2. In a letter of 13 November, written at his Newburgh, N.Y., headquarters to Governor Harrison, Washington remarked “that all the Prisoners taken and carried into Canada have been lately released upon what terms I do not know.” He added that “170 mostly Women and Children may be expected here every moment by way of the Lakes” and “about 400 more mostly Men are sent round to New York by Sea” (Fitzpatrick, Writings of Washington description begins John C. Fitzpatrick, ed., The Writings of George Washington, from the Original Sources, 1745–1799 (39 vols.; Washington, 1931–44). description ends , XXV, 335–36). Of the total, “near 200” were “from Kentucky and other back settlements of Virginia.” See Virginia Delegates to Harrison, 26 November 1782. Many of these settlers had been taken captive by a force of British and Shawnee in June 1780 and carried to Detroit. See McIlwaine, Official Letters description begins H. R. McIlwaine, ed., Official Letters of the Governors of the State of Virginia (3 vols.; Richmond, 1926–29). description ends , III, 357–58; James Alton James, ed., George Rogers Clark papers, 1771–1781 (Springfield, Ill., 1912), pp. 398–401, 424, 452. Of these former prisoners, the first to reach Philadelphia was a group of eleven carried in “One Waggon,” which entered the city on 23 November (file copy of Pickering to Benjamin Lincoln, 25 November 1782, in NA: War Department Collection of Revolutionary War Records, Vol. 85, fols. 297–98).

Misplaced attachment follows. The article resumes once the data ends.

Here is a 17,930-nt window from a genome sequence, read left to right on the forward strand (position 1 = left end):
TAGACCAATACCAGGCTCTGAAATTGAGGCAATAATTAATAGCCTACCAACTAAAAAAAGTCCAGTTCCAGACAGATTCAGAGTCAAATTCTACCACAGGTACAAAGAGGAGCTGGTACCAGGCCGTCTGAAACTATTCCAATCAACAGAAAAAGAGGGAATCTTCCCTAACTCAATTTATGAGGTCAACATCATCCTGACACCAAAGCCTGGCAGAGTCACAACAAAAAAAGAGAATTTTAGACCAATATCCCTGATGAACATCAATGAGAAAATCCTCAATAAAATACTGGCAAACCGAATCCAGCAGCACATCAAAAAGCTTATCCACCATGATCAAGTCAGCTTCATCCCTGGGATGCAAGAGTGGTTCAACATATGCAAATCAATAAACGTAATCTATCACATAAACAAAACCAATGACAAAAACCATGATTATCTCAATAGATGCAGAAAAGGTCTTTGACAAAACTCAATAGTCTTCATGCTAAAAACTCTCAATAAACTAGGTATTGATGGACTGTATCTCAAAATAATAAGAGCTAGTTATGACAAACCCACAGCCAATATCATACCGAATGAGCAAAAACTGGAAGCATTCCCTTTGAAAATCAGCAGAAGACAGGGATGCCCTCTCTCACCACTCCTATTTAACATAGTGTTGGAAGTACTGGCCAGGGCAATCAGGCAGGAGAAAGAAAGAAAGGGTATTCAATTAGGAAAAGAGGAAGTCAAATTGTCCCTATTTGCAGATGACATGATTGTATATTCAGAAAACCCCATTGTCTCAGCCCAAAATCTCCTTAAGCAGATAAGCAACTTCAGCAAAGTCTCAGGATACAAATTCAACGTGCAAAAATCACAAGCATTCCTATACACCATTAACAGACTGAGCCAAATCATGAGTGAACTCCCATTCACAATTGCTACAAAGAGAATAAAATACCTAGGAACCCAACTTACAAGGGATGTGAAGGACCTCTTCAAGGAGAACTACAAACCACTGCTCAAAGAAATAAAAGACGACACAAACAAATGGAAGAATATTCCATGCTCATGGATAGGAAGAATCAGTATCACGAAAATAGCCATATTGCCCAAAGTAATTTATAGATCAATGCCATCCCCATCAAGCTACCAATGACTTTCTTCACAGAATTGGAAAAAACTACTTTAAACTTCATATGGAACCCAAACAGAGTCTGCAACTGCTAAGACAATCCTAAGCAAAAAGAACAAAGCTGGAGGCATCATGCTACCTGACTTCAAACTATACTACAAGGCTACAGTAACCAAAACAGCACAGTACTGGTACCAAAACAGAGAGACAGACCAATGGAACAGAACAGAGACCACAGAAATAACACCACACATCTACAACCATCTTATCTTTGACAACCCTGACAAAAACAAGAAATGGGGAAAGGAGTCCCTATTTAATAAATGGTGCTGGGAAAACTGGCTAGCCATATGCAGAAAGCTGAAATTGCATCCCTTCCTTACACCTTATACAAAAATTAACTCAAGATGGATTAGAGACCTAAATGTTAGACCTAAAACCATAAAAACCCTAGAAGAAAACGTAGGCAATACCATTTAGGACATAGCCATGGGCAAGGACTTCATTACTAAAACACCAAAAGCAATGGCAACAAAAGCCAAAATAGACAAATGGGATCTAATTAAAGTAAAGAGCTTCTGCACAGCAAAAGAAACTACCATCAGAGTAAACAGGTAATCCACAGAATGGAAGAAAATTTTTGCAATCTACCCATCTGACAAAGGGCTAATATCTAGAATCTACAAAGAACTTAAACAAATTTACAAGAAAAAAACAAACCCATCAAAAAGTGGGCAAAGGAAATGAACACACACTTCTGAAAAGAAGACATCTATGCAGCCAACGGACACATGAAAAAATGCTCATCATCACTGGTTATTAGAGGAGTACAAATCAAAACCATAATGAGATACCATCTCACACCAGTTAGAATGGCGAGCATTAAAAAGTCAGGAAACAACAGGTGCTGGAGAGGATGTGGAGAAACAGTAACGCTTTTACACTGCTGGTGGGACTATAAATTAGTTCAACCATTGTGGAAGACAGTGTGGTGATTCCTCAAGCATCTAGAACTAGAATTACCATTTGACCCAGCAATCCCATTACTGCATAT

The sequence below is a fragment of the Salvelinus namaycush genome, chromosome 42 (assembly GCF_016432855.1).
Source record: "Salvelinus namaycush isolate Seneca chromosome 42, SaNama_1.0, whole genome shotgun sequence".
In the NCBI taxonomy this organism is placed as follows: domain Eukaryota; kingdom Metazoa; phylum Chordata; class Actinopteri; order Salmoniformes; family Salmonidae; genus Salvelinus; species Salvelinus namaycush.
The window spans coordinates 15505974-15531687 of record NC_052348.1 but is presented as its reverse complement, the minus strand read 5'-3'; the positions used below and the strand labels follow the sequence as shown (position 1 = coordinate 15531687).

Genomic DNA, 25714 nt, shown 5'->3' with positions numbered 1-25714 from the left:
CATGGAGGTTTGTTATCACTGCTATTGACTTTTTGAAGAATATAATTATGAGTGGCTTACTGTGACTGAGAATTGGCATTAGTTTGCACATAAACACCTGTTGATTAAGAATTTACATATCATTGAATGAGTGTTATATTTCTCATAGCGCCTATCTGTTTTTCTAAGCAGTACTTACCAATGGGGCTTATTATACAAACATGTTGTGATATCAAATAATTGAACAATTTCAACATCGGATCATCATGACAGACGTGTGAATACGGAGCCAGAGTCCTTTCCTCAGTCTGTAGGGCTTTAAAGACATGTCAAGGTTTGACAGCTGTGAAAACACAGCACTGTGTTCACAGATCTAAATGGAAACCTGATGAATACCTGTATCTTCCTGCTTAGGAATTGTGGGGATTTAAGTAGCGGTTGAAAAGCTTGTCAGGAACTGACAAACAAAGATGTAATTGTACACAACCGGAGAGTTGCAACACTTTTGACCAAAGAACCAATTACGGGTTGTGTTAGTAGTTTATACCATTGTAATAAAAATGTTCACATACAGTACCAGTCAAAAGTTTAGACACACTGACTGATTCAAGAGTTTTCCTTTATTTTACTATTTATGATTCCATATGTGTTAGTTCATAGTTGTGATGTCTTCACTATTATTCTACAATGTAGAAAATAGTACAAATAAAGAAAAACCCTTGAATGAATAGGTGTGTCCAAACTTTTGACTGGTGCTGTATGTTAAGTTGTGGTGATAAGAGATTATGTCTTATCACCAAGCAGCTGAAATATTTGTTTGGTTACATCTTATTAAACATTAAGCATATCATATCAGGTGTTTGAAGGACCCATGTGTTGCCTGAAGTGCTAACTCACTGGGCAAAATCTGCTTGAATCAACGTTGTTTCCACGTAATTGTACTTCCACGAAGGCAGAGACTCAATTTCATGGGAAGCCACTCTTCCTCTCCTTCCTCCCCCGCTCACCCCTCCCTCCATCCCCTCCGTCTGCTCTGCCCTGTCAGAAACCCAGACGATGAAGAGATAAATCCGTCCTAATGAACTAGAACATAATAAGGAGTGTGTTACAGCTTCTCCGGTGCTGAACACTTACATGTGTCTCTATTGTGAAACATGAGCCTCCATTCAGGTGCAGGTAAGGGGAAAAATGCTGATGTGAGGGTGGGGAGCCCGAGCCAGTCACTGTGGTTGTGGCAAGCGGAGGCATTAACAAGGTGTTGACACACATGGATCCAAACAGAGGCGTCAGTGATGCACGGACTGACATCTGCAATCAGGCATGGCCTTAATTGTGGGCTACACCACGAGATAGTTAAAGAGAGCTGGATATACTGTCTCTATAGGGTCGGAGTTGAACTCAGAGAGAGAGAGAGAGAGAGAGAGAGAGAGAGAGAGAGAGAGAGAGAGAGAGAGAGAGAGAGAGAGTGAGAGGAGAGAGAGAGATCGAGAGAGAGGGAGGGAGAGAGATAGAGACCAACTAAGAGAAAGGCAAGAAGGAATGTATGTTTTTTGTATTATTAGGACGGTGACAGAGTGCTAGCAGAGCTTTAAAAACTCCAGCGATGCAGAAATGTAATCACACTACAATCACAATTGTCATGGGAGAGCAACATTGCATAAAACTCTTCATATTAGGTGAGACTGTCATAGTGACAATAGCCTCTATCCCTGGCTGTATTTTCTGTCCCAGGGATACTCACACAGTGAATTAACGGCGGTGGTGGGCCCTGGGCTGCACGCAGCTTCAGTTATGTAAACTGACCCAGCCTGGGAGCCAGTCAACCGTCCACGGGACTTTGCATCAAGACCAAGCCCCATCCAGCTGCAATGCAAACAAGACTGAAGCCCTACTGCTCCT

3. Although the day when Colonel Timothy Pickering (1745–1829), continental quartermaster general, left Newburgh is uncertain, he arrived back in Philadelphia on the evening of 14 November (NA: War Department Collection of Revolutionary War Records, Vol. 85, fol. 295).
5. The “Barracks,” built by the British in 1758, occupied the block bounded by Second, Third, Tammany, and Green streets, on the northern edge of the city. For a picture and brief history of the barracks, see John F. Watson, Annals of Philadelphia, Being a Collection of Memoirs, Anecdotes, & Incidents of the City and its Inhabitants from the Days of the Pilgrim Founders (Philadelphia, 1830), pp. 361–62.
6. Beneath Pickering’s signature, a clerk other than the one who had penned the letter wrote Pickering’s dictated comment: “N. B. Mr. Maddison, one of the Delegates from Virga: called on me, in consequence of the foregoing letter, and requested me to state the subject thereof to the Secy at War, thro’ whom he wished it to be introduced to Congress, rather than by the Delegates of Virginia.”
In his letter of 25 November 1782, cited in n. 2, Pickering invited the attention of the secretary at war to the “distressed condition” of the former prisoners and asked him, if his “business will permit,” to apply to Congress “immediately” for “effectual relief” to be extended to them. On the same day, upon receiving Lincoln’s letter on the subject, Congress referred the problem “to the Superintendent of Finance and Secretary at War to take order” (JCC description begins Worthington Chauncey Ford et al., eds., Journals of the Continental Congress, 1774–1789 (34 vols.; Washington, 1904–37). description ends , XXIII, 753). See Virginia Delegates to Harrison, 26 November 1782.